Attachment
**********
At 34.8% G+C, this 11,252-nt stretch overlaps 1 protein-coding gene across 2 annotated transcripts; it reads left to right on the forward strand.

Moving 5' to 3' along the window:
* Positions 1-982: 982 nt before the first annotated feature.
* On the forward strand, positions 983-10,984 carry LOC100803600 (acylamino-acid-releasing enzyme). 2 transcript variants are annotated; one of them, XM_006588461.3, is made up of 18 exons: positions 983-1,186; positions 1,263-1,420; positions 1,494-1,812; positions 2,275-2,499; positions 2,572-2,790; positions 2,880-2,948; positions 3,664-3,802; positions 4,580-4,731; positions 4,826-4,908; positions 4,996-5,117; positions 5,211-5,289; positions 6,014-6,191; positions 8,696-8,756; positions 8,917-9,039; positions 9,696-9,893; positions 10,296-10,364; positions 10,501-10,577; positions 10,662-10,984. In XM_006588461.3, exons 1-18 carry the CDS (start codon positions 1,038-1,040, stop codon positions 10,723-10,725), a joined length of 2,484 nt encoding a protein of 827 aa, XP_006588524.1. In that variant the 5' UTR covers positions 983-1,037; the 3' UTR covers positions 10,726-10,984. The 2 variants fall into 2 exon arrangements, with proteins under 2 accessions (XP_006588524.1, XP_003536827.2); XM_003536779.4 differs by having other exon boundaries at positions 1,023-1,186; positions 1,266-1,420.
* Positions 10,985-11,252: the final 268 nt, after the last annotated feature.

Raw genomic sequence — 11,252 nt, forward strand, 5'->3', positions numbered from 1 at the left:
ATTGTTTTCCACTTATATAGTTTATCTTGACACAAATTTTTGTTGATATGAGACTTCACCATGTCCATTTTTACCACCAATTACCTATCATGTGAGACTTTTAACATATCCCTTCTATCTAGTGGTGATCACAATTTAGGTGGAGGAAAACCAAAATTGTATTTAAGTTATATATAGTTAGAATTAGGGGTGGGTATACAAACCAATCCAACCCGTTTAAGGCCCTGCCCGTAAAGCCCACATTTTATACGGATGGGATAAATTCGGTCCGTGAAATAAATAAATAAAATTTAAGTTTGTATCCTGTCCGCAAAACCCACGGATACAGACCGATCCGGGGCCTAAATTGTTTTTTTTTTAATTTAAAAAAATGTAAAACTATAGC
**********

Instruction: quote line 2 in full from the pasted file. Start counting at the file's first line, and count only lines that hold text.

Moving 5' to 3' along the window: